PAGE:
what others called a crime, I called justice (Phoolan Devi, 2018)


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Melanie Cervantes
16” x 20”
Giclée, Ultra Premium Presentation Paper Matte, 10.3 mil think, archival paper

If a mother wanted to protect her daughter, she knew all she had to do was say to the rapist that Phoolan Devi would punish them. And I did. I dealt out justice. ‘Who stole from you? Who beat you? Who raped your daughter?’ It was my vengeance, and the vengeance of all women.” — Phoolan Devi
Phoolan Devi was born into a lower-caste family of mallahs in a small village called Ghura Ka Purwa in Jalaun District, Uttar Pradesh in Northern India in 1963. She transformed herself from a violated teenager who had been held prisoner and gang-raped by upper-caste men into a tough outlaw to avenge caste outrage. Phoolan Devi was infamously known as a vengeful "Bandit Queen" but so much of her story had been mediated by others who told her story for her. In 1983 she negotiated her surrender to the government of India. ▫️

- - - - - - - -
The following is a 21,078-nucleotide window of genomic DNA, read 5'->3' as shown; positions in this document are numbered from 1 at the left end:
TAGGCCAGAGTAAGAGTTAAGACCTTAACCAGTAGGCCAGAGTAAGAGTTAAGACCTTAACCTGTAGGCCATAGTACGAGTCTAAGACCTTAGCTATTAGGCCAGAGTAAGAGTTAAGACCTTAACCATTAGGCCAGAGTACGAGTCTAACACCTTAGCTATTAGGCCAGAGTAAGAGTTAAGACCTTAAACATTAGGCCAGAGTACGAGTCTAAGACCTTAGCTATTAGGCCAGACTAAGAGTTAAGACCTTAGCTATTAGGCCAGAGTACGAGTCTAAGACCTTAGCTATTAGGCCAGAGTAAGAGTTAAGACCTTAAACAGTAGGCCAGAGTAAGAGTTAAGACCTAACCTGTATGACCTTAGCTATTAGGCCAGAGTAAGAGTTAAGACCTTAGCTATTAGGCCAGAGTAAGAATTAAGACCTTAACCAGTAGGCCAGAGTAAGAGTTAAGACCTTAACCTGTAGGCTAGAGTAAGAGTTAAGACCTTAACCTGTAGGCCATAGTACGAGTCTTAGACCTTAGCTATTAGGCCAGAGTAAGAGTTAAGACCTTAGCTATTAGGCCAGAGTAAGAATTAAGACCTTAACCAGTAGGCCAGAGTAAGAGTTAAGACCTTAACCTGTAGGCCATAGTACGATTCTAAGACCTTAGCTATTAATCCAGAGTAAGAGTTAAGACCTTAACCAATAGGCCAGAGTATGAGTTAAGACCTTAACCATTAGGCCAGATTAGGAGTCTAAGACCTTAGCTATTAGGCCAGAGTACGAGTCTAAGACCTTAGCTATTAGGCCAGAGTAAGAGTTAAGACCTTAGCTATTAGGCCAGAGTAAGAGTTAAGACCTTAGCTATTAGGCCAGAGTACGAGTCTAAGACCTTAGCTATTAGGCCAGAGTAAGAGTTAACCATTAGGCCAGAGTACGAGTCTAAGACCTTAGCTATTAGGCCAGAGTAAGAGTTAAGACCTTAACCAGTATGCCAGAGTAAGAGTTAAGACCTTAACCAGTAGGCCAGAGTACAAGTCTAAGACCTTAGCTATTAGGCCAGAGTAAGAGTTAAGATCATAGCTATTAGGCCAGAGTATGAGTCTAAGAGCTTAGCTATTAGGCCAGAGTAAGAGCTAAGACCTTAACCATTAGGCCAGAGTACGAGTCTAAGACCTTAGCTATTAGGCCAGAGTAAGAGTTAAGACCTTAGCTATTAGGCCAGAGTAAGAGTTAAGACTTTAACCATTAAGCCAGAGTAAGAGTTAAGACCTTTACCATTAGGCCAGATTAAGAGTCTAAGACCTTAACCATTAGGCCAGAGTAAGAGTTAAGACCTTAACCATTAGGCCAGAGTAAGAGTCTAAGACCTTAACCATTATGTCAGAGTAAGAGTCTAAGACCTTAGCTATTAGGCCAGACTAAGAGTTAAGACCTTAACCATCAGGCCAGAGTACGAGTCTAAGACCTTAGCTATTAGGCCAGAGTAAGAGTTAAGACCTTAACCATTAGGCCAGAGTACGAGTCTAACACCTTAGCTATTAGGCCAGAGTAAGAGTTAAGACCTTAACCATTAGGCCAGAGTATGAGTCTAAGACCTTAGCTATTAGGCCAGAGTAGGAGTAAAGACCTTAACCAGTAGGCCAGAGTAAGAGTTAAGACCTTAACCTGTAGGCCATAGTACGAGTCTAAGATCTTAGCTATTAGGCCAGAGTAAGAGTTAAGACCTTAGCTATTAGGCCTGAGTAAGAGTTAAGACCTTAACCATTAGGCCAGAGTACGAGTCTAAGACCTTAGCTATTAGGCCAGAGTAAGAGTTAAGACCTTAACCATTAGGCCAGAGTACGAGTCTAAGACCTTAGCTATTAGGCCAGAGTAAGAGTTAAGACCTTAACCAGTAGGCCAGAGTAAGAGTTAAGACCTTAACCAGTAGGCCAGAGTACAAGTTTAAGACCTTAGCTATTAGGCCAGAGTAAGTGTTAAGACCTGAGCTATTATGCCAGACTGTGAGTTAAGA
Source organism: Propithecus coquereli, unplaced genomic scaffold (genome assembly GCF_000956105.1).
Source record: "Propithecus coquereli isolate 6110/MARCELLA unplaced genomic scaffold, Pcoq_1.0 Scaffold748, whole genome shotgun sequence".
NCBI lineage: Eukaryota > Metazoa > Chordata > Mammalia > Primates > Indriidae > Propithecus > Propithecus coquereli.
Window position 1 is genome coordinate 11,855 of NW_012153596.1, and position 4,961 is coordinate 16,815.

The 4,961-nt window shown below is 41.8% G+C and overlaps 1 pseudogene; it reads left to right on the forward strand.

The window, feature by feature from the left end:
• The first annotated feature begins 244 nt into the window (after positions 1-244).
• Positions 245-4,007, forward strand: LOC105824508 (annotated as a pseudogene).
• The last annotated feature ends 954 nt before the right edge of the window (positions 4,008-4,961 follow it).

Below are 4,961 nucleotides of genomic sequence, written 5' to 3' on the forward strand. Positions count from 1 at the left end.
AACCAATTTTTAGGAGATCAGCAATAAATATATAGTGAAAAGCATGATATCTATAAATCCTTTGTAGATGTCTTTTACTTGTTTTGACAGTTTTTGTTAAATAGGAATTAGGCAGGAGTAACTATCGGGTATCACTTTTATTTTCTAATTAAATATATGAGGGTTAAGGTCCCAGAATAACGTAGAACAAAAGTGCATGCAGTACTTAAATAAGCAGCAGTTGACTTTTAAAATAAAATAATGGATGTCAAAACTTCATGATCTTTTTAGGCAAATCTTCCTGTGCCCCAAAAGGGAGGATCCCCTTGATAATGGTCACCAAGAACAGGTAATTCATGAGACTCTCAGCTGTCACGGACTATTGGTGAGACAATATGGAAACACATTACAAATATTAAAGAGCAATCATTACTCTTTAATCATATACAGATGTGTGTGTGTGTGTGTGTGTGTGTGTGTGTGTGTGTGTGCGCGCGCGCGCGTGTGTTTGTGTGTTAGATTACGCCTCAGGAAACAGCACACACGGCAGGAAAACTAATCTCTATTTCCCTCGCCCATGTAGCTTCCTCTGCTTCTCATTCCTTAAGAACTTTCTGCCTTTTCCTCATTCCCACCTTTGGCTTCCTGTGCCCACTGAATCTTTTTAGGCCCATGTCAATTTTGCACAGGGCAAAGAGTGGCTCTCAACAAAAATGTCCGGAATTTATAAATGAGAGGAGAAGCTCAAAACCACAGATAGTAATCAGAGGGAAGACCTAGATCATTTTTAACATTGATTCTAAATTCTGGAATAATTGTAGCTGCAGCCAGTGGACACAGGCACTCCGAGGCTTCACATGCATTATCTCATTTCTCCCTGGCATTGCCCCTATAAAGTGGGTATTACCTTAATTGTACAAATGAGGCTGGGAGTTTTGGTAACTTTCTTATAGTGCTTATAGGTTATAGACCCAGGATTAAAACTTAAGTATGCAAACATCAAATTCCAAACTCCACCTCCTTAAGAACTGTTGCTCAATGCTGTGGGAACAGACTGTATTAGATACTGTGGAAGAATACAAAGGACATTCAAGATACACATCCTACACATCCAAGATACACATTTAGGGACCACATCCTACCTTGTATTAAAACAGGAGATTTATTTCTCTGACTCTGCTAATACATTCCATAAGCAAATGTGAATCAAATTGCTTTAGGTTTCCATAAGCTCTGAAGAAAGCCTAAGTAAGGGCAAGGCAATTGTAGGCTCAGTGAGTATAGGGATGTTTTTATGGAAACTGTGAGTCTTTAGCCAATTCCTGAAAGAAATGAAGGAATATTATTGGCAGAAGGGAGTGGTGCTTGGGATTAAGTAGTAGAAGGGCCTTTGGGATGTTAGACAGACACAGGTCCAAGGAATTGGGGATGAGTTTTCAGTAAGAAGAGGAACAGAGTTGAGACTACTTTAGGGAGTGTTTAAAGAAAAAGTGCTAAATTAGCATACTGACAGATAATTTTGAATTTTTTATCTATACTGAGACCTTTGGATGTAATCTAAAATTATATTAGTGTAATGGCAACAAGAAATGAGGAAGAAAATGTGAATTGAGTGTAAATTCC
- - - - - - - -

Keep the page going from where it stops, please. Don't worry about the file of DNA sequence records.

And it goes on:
When interviewed for Thenmozhi Soundararajan's thesis project, a film on caste and violence against women Phoolan Devi advised Thenmozhi "it was vital [you keep] growing as a storyteller because it was only in our stories that we could be free." Phoolan Devi was elected to Parliament in 1996, about two years after her release. She was assassinated in 2001.

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